Accent Reduction Tips
Many of our clients at Accent Pros, who come in for accent reduction sessions, have advanced degrees and have excellent command of the English language. Given the evolving state of the English language; however, they may not understand informal slang and phrases that are regularly used in the workplace, and on various popular social media platforms such as Facebook and Twitter. Occasionally our accent reduction clients will understand the meaning of an idiom, but use it in an improper context, which could potentially have embarrassing consequences. In our continuing efforts to feature only the most relevant and practical terms when helping you achieve accent reduction goals, here are three idioms that have become standard shorthand when dealing with emotion in the workplace.
Accent Reduction Idiom 1 – Green eyed monster
Definition: Jealousy; Covetousness
Example: The green-eyed monster inside of her stirred when she saw them walking hand in hand towards her.
Origin: The color green has always been seen in relation to sickness, as people who fall ill would sometimes have that greenish tinge. This could then be related to the sick feeling that one gets when they feel envy or jealousy.
The actual phrase was first used in Shakespeare’s Othello in 1604 as he described how cats would often mock the mice before they actually kill them. However, the clear relationship between the term and jealousy dates as far back as 1596 in Shakespeare’s Merchant of Venice when Portia declared the line, “And shuddering fear, and green-eyed jealousy!”
Accent Reduction Idiom 2 – Half-hearted
Definition: To do something with a lack of effort and enthusiasm; Lacking excitement or ardor; not fully committed.
Example: I made a half-hearted attempt in getting her to open up about her problems but gave up after she resisted.
Origin: It is quite possible that the term “half-hearted” stems from the term “whole-hearted.” The latter shows a level of enthusiasm, while by the former shows a considerable decrease of excitement in comparison. Half-hearted is also seen as an inference to the term “faint-hearted.”
The use of the term “half-hearted” started in the medieval period, with the heart being seen as the very source of every person’s entire being. Building off of this idea, it is said that the state of one’s heart will be evident in the person’s behavior and attitude.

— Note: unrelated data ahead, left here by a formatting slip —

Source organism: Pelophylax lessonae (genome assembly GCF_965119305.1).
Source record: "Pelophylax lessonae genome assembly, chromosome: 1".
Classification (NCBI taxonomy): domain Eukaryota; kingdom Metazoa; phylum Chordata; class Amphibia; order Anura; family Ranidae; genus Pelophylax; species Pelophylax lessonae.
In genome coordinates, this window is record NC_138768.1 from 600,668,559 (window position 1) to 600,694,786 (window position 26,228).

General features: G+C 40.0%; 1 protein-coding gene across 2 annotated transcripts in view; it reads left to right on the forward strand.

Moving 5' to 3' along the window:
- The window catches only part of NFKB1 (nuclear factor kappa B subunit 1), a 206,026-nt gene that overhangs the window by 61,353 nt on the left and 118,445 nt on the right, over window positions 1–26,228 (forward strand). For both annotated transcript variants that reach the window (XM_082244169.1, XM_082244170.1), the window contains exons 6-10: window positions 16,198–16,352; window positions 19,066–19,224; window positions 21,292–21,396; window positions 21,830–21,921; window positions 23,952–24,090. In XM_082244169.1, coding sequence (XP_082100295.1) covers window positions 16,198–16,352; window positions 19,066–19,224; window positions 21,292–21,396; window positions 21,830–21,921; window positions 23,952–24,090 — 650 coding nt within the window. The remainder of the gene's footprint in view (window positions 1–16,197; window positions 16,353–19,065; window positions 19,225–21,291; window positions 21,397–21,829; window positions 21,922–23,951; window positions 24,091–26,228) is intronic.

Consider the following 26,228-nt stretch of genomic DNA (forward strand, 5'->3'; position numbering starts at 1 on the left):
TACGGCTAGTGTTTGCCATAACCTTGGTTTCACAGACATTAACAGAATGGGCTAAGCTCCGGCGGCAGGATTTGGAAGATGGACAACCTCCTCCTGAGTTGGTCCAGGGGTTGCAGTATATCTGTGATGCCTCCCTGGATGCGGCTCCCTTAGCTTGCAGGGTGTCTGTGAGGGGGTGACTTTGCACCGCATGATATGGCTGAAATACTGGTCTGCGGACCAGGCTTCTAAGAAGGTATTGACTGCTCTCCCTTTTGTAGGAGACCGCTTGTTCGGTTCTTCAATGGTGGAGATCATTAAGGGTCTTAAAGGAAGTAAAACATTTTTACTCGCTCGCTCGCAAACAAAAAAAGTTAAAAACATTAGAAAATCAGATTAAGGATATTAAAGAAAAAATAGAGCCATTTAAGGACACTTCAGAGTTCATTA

Possibly one of the first times that the term occurred in print was in 1611, in John Florio’s Queen Anne’s New World of Words. This Italian-English dictionary described “half-hearted” as a semicorde and a coward.
Accent Reduction Idiom 3 – Head over heels
Definition: To be very much in love; Turning cartwheels to demonstrate one’s excitement.
Origin: The phrase “head over heels” was originally coined as “heels over head” which was used to describe how a person falls literally, with the possibility of one’s feet going up in the air. Towards the end of the 18th century, the term was inverted and was used not to describe the literal fall but the feeling that goes with being in love.
It was first used in 1771, within Contemplative Man by Herbert Lawrence, as he described how a man went head over heels when he received a kick in the face. When used to describe falling in love however, it joins a list of other idioms that make very little sense. After all, the head is actually found over the heels. This reinforces a state of obviousness or redundancy.
Accent Reduction idioms series
Accent Pros has a continuing series on accent reduction tips, including common English phrases and American idioms. Be sure to check out other blog posts to find your favorites. Ready for a complimentary accent reduction tutorial or a free accent screening? Check out our on-line accent reduction courses available to students with accent reduction goals all over the world. For consistent access to our idioms series and other accent reduction tips. Like us on Facebook or Follow us on Twitter